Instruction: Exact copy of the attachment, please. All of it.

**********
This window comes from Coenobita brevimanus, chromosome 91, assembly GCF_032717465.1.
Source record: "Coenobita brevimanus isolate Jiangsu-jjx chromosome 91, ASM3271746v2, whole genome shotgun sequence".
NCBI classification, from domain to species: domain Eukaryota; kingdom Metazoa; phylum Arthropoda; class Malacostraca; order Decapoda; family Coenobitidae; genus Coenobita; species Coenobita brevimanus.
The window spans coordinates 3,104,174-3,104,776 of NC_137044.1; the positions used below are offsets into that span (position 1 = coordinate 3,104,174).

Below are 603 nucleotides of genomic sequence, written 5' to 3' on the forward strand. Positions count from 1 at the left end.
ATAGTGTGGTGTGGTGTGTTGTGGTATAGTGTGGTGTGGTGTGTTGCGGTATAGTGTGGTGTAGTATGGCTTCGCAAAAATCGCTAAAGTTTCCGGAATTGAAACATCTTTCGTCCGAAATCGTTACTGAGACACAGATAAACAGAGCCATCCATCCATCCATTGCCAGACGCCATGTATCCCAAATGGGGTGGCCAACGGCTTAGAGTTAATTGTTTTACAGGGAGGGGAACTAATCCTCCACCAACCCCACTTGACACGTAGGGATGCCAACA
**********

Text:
This window comes from Coenobita brevimanus, chromosome 91, assembly GCF_032717465.1.
Source record: "Coenobita brevimanus isolate Jiangsu-jjx chromosome 91, ASM3271746v2, whole genome shotgun sequence".
NCBI classification, from domain to species: domain Eukaryota; kingdom Metazoa; phylum Arthropoda; class Malacostraca; order Decapoda; family Coenobitidae; genus Coenobita; species Coenobita brevimanus.
The window spans coordinates 3,104,174-3,104,776 of NC_137044.1; the positions used below are offsets into that span (position 1 = coordinate 3,104,174).

Below are 603 nucleotides of genomic sequence, written 5' to 3' on the forward strand. Positions count from 1 at the left end.
ATAGTGTGGTGTGGTGTGTTGTGGTATAGTGTGGTGTGGTGTGTTGCGGTATAGTGTGGTGTAGTATGGCTTCGCAAAAATCGCTAAAGTTTCCGGAATTGAAACATCTTTCGTCCGAAATCGTTACTGAGACACAGATAAACAGAGCCATCCATCCATCCATTGCCAGACGCCATGTATCCCAAATGGGGTGGCCAACGGCTTAGAGTTAATTGTTTTACAGGGAGGGGAACTAATCCTCCACCAACCCCACTTGACACGTAGGGATGCCAACA